1. Scratchbox

A sandboxed build environment for desktop where all the software (dependencies) that configuration utilities see, are for the target device. Build environment contains toolchains for the supported target architectures and C-libraries, for x86 and for host utilities. Additionally it contains all the normal build tools that Open Source software and 'configure' scripts need.

2. Toolchain

Toolchain is a collection of tools used to develop for a particular hardware target, or to work with a particular data format. Often used in the context of building software on one system which will be installed or run on some other device; in that case the chain of tools usually consists of such items as a particular version of a compiler, libraries, special headers, etc.

3. Host system

System where the scratchbox is installed. This is typically relative fast x86 machine with lots of memory. Almost all compilation work is done on host system. Host system contains lots of tools that are usually found on any linux system.

4. Target system

Within Scratchbox, target system is one of the directory hierarchies under '/targets' directory in Scratchbox, created when you call 'sbox-config' with the '--create-target' argument. 'usr' etc. directories in this hierarchy are linked to the Scratchbox root directory so that installed software goes automatically to correct location.

5. CPU Transparency

A feature of the Scratchbox where a programs and scripts can run their cross-compiled installation or build environment test binaries like they were native. Scratchbox has told the desktop kernel to run foreign binaries with one of the cpu transparency methods. All this is transparent to the software which thinks it's doing native compilation when it's actually cross-compiling software on a much faster x86 machine.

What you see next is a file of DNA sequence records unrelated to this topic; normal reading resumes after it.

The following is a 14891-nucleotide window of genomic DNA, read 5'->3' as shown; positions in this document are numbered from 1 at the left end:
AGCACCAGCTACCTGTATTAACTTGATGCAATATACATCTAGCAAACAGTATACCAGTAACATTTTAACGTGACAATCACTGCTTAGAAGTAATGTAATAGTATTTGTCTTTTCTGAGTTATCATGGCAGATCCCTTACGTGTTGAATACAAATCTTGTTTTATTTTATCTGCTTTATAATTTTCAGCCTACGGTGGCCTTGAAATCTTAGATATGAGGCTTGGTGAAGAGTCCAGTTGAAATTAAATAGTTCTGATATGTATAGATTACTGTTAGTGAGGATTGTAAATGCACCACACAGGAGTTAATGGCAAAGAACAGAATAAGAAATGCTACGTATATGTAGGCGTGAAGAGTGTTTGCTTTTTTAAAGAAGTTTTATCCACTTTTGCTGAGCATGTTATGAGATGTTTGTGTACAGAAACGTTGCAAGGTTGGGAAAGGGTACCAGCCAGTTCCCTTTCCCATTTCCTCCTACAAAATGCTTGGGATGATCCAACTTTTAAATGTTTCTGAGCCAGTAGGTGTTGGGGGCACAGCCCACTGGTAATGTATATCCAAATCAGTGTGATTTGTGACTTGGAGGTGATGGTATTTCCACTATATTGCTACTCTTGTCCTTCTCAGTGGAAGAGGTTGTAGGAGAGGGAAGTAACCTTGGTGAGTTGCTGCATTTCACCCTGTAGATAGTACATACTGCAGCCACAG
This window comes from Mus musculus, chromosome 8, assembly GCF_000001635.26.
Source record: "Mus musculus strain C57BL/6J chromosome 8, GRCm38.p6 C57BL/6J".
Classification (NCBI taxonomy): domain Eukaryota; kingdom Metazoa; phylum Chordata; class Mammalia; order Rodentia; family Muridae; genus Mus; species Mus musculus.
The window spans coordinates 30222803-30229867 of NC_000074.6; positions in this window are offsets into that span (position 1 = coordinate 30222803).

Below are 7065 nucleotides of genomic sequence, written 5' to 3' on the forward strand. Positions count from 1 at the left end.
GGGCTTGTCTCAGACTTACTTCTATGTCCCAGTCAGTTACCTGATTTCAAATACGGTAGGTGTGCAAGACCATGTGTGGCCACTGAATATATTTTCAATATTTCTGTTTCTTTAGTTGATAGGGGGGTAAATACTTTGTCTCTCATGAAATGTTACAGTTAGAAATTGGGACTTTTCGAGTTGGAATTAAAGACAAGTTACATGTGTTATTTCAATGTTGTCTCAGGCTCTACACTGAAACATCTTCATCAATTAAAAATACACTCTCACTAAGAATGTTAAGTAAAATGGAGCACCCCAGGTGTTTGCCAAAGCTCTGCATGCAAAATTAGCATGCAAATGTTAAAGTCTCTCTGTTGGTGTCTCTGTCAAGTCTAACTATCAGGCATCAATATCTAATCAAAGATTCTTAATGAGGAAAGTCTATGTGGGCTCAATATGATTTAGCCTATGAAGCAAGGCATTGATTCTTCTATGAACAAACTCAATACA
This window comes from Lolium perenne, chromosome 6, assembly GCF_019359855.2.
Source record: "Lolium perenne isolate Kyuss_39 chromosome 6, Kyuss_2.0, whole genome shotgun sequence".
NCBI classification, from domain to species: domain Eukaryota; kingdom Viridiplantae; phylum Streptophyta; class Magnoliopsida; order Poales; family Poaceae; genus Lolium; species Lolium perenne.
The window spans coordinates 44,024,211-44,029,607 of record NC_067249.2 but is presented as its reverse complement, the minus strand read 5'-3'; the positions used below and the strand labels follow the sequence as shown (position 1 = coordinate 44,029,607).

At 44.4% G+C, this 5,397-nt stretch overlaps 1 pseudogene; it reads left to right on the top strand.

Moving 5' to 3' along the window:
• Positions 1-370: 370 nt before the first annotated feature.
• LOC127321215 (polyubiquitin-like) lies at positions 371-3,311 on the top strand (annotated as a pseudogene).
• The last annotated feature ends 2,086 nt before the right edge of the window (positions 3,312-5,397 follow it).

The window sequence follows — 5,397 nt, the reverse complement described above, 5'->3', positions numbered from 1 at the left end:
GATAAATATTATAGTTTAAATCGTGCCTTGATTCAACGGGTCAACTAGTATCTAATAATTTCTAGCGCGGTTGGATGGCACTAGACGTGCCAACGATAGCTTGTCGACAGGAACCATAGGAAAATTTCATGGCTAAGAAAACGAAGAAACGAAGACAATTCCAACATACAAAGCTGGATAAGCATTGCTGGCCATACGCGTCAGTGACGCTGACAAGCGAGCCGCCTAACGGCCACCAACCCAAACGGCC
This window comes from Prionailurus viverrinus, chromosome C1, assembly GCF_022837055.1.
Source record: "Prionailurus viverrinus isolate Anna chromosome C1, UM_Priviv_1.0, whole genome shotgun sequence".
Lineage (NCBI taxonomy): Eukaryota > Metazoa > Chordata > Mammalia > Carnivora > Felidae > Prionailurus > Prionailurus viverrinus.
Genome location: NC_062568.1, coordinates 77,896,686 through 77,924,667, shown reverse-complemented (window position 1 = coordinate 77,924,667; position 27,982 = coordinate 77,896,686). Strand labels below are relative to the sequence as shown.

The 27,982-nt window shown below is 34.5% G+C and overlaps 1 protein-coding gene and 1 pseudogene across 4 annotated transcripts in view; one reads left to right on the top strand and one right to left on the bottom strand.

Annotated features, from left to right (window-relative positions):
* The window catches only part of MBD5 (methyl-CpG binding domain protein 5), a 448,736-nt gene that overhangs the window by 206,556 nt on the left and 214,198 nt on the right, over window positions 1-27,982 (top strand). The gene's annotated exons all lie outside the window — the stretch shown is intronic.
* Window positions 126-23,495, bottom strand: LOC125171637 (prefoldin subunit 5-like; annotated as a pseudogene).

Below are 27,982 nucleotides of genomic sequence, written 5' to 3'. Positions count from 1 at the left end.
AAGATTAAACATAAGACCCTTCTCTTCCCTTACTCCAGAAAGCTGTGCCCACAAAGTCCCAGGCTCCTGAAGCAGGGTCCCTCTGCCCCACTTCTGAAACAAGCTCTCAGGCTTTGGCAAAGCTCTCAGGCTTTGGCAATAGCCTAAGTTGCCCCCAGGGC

Currently there are two supported cpu tranparency methods: QEMU and SBRSH.


Scratchbox Remote Shell is an rsh/ssh-like utility for Linux that supports terminal emulation, automated mounting of network shares, chroot, etc. Foreign binaries are run by 'sbrsh' client which will tell a 'sbrshd' daemon on an ARM device in the network to NFS mount relevant directories from the Scratchbox (desktop machine), execute the binary and redirect all the I/O back to the desktop machine.


QEMU is a fast processor emulator.

8. EE Support distribution

A Scratchbox support distribution for the cross-configuration ARM device. It contains a setup necessary for implementing CPU Transparency on that device. EE is acronym for elegant elephant.

9. Devkit

Devkit provides distribution specific set of tools that are installed to ease building of working distribution. Devkit binaries are using same cpu architechture than host system. All the stuff installed by devkit is only visible in host system. Devkit related files are never copied to the target system.

10. Rootstrap

Rootstrap provides large number of programs and libraries for the target architecture that are needed for building software and resolve dependency issues. Rootstrap files are using same cpu architechture than target system. Rootstrap related files are always copied straight to the target system.